I can’t speak for anyone else, but I reckon those marketing men are on to me.
As revealed in my recent post, we cyclists are apparently the most materialistic of all the exercise groups (which is a strange turn of phrase isn’t it…exercise groups?). I don’t know the background to this claim – whether it’s based on extensive data analysis, or simply an assumption that we all strut around in our Rapha kit admiring our carbon bikes (heaven forbid) – but that’s what they say.
I’m not materialistic in real life…but when its bike related…
In the real world I’m no Luddite, but I’m not exactly an early adopter either. For example, I’ve only just created a Ragtime Cyclist Facebook page (which is my subtle way of saying, “maybe you could nip over there and ‘like’ it to get me up and running?”)
But anyway…the marketing men.
The cycling industry (and it’s ever growing online presence) presents us with a relentless merry-go-round of innovation and must-have wizardry, which I assume is aimed squarely at me, my friends, and maybe even you (?), with the intention of parting money from wallet. I must confess, from where I’m sitting they seem to be having some success!
But even I – admirer of shiny things – am starting to become weary of some of this stuff.
I’m not convinced by electronic gear shifting. It sounds like the kind of thing that cannot be repaired by either an allen-key, a screwdriver, or a big hammer, and that immediately places it outside my range of expertise. I’m already wondering: ‘how much would I end up spending at my local bike shop getting that repaired and maintained?’
As for the disc brakes, do we need these?
When my local bike mechanic took out my bike for a test ride recently following a piece of routine maintenance, he pulled gently on the lever of my caliper brakes and was so taken aback by the raw braking power that he was very nearly deposited into the prickly heart of a roadside hedge.
There is a limit to the amount of stopping power a road bike needs. To my mind, this limit falls well short of disc brakes.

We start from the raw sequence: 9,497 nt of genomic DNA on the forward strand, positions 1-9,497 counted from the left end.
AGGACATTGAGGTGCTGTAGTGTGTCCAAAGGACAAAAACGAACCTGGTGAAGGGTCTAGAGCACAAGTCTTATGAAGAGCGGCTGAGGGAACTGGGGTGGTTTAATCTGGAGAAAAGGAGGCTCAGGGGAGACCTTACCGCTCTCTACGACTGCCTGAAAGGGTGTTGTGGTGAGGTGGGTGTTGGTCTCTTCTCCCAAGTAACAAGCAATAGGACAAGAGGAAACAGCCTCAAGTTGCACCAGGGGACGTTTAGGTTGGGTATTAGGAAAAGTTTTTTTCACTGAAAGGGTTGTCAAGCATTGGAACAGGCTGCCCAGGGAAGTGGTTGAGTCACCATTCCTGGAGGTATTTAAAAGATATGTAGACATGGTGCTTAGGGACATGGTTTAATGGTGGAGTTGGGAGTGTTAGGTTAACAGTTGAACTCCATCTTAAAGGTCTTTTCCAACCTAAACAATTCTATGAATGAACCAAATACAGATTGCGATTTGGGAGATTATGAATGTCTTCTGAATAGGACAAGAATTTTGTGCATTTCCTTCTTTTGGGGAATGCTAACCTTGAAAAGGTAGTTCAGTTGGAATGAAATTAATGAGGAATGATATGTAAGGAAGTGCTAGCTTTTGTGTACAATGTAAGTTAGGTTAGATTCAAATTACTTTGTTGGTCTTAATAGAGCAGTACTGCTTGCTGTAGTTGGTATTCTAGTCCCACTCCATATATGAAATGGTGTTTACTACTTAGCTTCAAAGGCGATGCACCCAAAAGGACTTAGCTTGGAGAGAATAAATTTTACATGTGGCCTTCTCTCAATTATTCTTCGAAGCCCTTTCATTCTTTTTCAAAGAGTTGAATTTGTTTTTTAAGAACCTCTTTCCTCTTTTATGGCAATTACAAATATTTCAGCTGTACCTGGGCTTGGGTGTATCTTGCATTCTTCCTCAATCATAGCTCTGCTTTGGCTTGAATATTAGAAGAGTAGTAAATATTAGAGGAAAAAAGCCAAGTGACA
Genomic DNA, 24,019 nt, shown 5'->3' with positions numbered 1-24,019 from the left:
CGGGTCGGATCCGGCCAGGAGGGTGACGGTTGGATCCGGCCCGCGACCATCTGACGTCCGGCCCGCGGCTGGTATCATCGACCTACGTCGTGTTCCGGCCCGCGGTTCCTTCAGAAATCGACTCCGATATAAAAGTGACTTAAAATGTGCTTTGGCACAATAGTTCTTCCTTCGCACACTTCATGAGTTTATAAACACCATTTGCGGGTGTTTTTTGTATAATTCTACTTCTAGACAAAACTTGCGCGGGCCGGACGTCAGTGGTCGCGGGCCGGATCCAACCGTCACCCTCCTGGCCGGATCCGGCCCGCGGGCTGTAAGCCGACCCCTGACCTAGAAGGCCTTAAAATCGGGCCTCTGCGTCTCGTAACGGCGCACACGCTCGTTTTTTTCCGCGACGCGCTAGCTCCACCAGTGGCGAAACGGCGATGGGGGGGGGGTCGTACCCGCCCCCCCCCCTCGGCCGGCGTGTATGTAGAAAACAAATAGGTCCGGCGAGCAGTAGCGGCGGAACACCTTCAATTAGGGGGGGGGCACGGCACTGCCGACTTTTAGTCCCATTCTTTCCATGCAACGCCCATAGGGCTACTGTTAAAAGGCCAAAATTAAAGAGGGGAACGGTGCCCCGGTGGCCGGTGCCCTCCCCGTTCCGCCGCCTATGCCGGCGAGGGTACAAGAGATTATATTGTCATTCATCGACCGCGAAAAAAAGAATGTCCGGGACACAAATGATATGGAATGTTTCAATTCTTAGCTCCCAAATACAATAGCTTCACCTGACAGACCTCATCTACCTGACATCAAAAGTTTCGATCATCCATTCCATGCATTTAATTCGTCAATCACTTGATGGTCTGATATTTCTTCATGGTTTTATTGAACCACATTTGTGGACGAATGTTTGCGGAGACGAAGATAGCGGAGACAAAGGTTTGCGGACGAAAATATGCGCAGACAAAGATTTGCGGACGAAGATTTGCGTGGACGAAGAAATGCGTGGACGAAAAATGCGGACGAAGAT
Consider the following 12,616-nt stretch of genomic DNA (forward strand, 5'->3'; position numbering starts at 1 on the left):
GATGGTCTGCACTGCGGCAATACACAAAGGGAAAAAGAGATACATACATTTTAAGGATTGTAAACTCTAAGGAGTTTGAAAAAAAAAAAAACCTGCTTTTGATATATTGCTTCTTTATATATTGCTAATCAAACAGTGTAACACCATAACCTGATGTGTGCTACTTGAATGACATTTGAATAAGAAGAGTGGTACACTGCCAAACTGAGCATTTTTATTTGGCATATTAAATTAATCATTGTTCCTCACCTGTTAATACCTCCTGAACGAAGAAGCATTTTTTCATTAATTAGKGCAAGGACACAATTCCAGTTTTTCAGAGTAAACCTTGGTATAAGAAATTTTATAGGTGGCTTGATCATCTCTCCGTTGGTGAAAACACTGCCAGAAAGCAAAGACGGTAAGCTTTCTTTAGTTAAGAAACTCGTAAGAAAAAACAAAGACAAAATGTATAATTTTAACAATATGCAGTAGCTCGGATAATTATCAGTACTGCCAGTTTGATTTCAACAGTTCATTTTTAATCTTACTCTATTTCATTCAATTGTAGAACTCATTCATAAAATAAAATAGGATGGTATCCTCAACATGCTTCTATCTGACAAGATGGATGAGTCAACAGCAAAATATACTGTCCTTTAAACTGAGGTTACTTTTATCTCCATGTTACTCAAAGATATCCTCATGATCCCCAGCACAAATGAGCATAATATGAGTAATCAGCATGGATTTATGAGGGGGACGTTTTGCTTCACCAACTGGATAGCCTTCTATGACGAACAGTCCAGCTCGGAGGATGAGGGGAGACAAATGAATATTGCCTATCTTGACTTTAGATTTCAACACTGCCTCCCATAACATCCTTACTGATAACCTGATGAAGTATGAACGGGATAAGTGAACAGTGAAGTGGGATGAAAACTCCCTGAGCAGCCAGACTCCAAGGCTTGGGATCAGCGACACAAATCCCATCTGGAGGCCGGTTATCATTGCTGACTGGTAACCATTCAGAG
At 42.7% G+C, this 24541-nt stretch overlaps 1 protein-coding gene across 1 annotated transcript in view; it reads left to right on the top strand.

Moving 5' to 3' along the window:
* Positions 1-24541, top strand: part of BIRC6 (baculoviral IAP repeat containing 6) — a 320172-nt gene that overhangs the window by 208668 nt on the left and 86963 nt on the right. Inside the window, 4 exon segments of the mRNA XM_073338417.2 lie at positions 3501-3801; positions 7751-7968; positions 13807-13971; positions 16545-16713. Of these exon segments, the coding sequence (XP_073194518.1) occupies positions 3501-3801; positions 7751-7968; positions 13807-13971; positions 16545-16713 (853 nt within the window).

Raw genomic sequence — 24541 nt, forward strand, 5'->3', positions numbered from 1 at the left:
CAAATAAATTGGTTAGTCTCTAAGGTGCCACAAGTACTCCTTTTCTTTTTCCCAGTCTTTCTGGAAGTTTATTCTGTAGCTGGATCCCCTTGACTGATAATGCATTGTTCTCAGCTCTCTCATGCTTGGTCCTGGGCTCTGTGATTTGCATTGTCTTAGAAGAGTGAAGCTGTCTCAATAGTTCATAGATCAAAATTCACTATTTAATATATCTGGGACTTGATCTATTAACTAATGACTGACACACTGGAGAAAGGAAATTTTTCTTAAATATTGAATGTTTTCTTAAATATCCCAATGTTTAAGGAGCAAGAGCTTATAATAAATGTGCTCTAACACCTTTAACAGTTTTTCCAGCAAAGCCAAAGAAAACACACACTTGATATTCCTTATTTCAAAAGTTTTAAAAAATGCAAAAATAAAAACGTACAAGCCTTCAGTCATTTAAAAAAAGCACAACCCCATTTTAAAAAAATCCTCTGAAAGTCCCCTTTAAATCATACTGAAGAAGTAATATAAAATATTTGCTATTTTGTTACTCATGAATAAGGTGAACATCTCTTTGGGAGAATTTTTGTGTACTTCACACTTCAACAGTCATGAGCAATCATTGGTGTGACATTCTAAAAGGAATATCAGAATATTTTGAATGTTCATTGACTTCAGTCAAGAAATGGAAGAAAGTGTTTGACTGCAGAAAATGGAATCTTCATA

Am I starting to sound a bit cynical?
Don’t get me started on saddles.
I reckon that, bar the odd cosmetic tweak here and there, the bike saddle has probably developed about as far as it really needs to. Each new innovation is now nothing more than a slightly different material, a subtle refinement of shape, or simply a high concept piece of marketing guff. Ultimately, it’s still the padded bit that you perch on, as it always has been.
So why, oh why, is someone trying to convince me that I need the Essax Shark saddle?
(Try as I might, I can’t find any evidence that this is a practical joke; please tell me if you know otherwise!)
Has anyone even bought one of these? Has anyone out there ever seen a bike parked outside a café with a shark fin saddle? Would anyone ever take a look at this and think, “YES! Just what I’ve been looking for, a saddle with a pointy shark fin sticking out of it!?”
It’s a bike saddle for masochists, and no amount of marketing is going to convince me otherwise. It’s surely second only to ‘no saddle’ in a list of the most uncomfortable ways to spend a couple of hours on a bike.
The more I write, the more I’m beginning to realise that although I thought I was in thrall to the marketing men, it turns out I have a healthy suspicion of all this stuff after all.
It still doesn’t explain why the contents of my bank balance get frittered away each month; and actually, where is all this leading me?
Am I about to regress, abandon the world of cycling innovation, and find myself browsing the vintage bikes section on e-bay?
Am I at risk of getting dewy eyed about lugged steelwork, down-tube shifters, triple butted aluminium, and woollen clothing?
Oh well, at least I’ve got the Facebook page to keep me up to date (nudge, nudge…).